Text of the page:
MELBOURNE – India opener Shikhar Dhawan was understandably elated after his superb century laid the platform for a crushing 130-run World Cup win over title contenders South Africa in Melbourne on Sunday.
It was a ‘home’ game in more ways for one for Dhawan, who lives in Melbourne with his wife and children and was roared on Sunday by a huge crowd of nearly 87 000, mainly India-supporting spectators at the Melbourne Cricket Ground.
The left-hander’s superb 137 was the cornerstone of India’s 307 for seven and it proved too much for the Proteas, who crumbled to 177 all out in reply.
“It was very important to score a century, it’s a great feeling,” Dhawan, all of whose seven one-day international hundreds have come in a winning cause, said at the presentation ceremony.
“We lost an early wicket but we just wanted to stay there and respect the good balls and cash in on the bad deliveries. I knew I could pick up the run-rate, I was relaxed,” he added.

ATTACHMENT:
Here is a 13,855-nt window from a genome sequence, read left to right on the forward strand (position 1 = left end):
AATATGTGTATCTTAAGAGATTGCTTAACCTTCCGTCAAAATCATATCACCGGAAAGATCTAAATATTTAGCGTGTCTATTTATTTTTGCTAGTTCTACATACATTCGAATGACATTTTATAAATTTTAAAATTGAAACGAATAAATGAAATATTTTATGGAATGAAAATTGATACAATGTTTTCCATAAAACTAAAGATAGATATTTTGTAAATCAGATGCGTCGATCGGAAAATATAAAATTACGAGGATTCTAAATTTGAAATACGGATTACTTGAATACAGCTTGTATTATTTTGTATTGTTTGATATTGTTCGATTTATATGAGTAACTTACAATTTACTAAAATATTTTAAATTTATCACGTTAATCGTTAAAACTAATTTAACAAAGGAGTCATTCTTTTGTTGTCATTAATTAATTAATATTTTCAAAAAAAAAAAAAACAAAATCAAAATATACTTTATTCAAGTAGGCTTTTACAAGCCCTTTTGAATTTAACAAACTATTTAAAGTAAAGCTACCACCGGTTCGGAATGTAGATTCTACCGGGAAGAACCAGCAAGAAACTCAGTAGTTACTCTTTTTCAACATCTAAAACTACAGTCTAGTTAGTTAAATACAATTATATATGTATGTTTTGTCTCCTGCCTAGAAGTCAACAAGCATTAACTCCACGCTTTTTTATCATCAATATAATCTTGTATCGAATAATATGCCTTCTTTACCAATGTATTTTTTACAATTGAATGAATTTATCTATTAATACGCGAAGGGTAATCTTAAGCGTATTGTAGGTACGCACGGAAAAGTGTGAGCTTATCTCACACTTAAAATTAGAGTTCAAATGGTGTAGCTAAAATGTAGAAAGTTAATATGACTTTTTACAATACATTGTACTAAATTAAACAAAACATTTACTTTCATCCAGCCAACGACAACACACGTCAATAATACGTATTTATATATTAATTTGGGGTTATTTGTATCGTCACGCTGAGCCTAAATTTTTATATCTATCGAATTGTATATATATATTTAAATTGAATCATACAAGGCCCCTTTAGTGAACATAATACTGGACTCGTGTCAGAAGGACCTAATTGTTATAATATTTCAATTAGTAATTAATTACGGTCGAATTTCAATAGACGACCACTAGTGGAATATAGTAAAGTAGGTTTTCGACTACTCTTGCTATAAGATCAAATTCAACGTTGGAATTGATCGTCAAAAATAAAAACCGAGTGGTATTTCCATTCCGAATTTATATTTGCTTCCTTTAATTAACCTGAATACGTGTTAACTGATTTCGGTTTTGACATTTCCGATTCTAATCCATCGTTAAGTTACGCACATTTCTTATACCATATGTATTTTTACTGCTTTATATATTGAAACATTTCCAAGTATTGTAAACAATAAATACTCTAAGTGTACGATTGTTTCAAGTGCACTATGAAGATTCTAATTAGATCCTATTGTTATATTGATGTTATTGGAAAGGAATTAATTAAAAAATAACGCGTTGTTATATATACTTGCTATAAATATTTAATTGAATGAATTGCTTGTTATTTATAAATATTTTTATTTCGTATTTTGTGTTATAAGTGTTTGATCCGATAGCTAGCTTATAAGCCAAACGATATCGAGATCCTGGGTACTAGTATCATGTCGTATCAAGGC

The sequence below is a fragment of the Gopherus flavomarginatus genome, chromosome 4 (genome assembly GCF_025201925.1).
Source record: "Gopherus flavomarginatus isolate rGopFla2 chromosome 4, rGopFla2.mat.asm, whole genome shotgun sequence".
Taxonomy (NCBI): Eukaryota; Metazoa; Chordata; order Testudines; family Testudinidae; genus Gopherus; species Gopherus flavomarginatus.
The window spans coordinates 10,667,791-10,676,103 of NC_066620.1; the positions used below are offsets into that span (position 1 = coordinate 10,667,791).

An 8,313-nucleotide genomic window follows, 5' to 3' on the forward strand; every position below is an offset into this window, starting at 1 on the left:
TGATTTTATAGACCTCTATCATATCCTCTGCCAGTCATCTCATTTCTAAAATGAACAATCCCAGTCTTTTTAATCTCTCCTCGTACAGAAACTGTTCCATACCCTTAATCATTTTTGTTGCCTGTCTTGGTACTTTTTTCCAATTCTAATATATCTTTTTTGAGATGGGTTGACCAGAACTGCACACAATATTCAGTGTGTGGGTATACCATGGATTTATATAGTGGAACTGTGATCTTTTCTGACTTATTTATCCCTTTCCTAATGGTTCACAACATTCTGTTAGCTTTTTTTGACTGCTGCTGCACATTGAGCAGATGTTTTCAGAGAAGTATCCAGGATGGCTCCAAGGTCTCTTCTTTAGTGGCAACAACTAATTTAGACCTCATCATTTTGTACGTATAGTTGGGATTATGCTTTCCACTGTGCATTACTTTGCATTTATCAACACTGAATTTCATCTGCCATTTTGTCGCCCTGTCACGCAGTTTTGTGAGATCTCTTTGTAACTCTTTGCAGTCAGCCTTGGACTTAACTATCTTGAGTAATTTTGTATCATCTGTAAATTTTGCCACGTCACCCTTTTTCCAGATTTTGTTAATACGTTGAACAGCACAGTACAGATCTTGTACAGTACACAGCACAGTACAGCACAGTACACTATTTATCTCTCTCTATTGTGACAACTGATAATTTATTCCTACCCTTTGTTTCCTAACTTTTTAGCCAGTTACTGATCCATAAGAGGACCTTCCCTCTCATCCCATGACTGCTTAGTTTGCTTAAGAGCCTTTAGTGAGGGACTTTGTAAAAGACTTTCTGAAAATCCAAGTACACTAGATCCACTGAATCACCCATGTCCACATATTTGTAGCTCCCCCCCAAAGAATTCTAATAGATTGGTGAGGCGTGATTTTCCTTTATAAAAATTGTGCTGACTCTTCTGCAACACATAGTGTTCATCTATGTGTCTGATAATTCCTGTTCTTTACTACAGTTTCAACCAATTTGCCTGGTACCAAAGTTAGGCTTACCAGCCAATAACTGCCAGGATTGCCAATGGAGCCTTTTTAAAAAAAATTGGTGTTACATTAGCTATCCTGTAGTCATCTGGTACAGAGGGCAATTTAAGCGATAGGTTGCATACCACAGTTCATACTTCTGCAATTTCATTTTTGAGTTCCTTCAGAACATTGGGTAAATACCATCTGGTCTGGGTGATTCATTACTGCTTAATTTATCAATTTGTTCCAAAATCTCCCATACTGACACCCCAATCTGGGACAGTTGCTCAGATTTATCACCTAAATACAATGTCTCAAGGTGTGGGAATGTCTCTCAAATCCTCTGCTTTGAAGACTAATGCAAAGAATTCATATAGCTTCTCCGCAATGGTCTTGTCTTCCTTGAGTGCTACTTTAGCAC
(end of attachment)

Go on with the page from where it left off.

Victory gave India their second commanding victory of the tournament after they beat arch-rivals Pakistan by 76 runs in their opener and left them on course for the quarter-finals at the top of Pool B.
“I think it’s more than just the result that pleases me,” said India captain Mahendra Singh Dhoni.
“It was a back-to-back good performance from both the bowling and batting unit, which is why we can enjoy it.
“South Africa are such a good side, so I think that makes it an even more satisfying win.”
India may not be as renowned as South Africa for their prowess in the field but two sharp run-outs to dismiss South Africa dangermen AB de Villiers and David Miller put the match beyond the Proteas’ reach and proved just how much the champions mean to defend their title.
“The run-outs cost us dearly, coming just when we got started with the bat in hand,” said skipper De Villiers. “That’s where we lost the game.”
South Africa, who now have one win from two pool matches after beating Zimbabwe, were hampered in the field, with paceman Vernon Philander only bowling four overs before succumbing to a hamstring injury.
“The bowlers fought back well because we were staring at 350,” said De Villiers. “It was a 270-280 par wicket although to restrict India to 307 was a good effort.”